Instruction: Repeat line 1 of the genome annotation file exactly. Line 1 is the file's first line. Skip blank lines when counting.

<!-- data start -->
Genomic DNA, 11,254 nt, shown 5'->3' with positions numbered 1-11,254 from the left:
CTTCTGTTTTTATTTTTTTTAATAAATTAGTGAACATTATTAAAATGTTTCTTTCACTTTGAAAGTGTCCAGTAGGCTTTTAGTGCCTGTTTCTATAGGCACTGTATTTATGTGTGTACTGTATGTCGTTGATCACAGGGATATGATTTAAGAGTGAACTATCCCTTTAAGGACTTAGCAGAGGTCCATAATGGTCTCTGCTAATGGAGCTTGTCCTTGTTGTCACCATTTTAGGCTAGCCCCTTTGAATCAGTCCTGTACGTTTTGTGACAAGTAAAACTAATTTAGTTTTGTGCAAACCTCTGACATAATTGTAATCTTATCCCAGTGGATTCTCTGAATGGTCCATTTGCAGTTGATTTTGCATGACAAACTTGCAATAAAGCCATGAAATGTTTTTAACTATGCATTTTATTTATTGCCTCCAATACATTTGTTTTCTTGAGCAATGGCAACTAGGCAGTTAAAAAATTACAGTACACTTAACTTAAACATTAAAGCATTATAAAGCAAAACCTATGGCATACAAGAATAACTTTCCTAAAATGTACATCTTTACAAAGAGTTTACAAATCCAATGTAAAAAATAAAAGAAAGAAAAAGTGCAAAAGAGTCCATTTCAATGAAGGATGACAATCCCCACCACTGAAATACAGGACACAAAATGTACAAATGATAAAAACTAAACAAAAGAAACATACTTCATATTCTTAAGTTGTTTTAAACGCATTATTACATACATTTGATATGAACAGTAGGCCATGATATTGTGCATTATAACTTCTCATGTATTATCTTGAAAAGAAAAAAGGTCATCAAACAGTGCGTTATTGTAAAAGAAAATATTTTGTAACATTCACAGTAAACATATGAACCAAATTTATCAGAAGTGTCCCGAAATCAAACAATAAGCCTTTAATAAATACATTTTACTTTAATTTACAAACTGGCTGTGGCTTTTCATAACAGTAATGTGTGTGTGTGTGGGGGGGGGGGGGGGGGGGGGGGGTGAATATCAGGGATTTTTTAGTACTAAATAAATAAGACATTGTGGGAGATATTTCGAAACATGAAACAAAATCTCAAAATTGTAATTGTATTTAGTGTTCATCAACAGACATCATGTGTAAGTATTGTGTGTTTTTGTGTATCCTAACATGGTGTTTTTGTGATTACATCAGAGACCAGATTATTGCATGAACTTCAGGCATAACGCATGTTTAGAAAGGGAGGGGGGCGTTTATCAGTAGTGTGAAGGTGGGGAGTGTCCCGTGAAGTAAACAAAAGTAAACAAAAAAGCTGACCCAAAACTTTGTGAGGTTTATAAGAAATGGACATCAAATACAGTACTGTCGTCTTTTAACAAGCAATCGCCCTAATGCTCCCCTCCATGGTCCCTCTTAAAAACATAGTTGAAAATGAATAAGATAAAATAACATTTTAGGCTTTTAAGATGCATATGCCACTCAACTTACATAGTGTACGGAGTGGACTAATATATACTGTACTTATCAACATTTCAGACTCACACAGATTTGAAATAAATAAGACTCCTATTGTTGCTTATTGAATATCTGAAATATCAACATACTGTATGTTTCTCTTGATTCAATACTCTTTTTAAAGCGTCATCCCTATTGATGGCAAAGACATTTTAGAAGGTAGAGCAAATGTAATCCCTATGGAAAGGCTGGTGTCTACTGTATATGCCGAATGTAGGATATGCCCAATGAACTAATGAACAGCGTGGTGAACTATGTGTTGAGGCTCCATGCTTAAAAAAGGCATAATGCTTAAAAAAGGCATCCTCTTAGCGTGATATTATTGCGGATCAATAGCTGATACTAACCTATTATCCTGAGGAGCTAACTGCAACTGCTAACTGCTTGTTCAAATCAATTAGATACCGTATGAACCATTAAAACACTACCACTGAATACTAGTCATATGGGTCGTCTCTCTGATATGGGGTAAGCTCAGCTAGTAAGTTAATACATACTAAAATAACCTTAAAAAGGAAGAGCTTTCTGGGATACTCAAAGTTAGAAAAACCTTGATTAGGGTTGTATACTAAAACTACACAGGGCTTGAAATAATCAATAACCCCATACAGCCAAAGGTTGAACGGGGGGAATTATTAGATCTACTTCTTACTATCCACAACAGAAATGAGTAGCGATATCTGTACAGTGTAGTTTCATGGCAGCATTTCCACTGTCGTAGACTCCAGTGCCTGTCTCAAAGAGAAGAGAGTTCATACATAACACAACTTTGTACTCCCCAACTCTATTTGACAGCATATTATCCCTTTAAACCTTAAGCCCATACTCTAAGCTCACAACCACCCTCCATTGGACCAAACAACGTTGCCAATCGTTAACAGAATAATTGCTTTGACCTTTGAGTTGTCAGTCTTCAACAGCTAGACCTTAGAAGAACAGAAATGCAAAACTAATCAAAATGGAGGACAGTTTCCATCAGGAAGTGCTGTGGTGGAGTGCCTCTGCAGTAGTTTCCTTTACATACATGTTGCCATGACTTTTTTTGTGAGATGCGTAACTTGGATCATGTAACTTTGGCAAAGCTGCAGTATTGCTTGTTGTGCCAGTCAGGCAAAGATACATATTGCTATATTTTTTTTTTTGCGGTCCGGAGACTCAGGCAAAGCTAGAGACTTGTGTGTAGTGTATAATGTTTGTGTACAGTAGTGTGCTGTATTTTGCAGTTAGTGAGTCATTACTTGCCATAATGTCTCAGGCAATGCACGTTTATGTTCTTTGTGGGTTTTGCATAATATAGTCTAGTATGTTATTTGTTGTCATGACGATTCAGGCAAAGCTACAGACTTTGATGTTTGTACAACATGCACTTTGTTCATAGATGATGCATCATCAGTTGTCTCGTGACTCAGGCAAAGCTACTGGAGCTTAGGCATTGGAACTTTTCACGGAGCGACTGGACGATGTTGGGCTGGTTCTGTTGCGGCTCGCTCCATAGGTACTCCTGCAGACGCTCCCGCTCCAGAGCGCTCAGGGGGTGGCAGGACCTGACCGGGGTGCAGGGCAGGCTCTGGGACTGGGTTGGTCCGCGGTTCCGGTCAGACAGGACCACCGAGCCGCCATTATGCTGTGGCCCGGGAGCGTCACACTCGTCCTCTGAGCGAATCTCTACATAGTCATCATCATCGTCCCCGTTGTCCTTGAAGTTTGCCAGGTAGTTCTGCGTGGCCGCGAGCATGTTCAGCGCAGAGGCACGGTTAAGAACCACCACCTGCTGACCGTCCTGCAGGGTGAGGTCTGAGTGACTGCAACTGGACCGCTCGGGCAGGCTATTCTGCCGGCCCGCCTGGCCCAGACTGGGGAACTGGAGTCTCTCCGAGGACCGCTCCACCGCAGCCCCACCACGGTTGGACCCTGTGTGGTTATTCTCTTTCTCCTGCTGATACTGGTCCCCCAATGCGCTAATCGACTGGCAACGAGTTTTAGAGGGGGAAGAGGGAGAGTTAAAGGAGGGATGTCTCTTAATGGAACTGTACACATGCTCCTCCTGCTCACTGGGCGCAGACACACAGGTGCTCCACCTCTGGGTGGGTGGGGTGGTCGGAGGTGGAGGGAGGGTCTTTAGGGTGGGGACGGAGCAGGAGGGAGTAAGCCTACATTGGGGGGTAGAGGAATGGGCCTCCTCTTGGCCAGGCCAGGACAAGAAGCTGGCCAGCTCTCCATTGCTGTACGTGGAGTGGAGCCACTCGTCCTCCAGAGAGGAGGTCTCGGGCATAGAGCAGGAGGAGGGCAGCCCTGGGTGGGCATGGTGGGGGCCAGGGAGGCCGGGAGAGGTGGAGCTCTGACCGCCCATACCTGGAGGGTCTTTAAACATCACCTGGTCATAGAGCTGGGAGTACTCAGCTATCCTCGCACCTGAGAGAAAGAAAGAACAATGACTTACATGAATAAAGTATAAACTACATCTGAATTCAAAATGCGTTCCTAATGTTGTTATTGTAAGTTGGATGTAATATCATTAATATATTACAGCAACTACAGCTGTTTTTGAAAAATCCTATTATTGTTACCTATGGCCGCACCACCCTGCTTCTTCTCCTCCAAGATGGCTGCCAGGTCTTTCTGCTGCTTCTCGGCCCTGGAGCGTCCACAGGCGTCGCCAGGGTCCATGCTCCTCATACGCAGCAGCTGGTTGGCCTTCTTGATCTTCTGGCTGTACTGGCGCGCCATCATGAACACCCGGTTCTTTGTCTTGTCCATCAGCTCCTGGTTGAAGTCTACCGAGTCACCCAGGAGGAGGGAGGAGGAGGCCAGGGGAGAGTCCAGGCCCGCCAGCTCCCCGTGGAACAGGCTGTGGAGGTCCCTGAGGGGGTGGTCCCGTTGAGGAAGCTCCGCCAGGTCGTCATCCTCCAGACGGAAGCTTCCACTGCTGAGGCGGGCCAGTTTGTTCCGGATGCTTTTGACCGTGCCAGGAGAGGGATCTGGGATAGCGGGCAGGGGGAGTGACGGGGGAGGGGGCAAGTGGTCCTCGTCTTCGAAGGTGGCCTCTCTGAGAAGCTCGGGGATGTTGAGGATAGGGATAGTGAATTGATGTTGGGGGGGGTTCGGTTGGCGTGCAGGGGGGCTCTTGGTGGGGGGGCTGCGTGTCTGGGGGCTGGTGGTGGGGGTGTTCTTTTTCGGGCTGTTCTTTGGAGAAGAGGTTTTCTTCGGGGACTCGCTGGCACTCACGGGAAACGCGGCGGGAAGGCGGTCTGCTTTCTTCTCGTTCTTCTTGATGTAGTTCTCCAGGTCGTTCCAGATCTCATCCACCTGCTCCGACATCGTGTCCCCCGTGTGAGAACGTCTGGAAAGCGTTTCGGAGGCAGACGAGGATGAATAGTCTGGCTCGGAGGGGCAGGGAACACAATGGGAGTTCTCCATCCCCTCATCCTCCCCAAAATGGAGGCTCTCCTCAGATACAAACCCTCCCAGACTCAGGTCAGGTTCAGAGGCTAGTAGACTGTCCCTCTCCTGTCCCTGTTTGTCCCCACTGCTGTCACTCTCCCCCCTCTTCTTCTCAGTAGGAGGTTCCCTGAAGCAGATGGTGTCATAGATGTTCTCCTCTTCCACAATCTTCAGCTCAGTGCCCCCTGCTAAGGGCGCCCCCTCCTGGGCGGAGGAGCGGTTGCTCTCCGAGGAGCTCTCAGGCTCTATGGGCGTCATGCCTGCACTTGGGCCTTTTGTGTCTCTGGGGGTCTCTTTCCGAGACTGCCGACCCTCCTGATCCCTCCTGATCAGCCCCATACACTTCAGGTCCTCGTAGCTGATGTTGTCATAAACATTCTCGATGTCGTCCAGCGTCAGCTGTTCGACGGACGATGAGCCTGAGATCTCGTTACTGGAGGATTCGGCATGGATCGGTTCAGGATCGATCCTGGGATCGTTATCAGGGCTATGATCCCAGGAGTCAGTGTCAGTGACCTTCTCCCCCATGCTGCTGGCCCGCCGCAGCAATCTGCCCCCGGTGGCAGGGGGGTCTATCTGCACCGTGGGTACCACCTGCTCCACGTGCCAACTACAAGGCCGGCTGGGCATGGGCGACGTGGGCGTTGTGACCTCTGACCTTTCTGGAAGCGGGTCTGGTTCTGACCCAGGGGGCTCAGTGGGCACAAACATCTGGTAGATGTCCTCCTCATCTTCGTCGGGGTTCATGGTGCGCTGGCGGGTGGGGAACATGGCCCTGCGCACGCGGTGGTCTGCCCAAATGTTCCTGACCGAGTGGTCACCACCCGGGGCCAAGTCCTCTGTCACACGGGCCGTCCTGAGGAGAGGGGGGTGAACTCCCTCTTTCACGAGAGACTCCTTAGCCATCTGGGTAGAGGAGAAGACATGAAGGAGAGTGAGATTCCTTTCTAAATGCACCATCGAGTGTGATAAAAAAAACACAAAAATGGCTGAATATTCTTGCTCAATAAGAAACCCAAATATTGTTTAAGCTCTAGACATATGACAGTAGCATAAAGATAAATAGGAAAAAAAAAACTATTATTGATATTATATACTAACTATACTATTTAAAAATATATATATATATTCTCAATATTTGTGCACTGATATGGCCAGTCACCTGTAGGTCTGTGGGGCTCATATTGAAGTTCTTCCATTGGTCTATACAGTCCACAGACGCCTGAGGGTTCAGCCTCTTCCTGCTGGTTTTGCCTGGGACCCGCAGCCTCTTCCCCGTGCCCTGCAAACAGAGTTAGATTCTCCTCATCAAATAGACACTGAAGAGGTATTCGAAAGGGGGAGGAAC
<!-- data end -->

Genomic DNA, 11,254 nt, shown 5'->3' with positions numbered 1-11,254 from the left: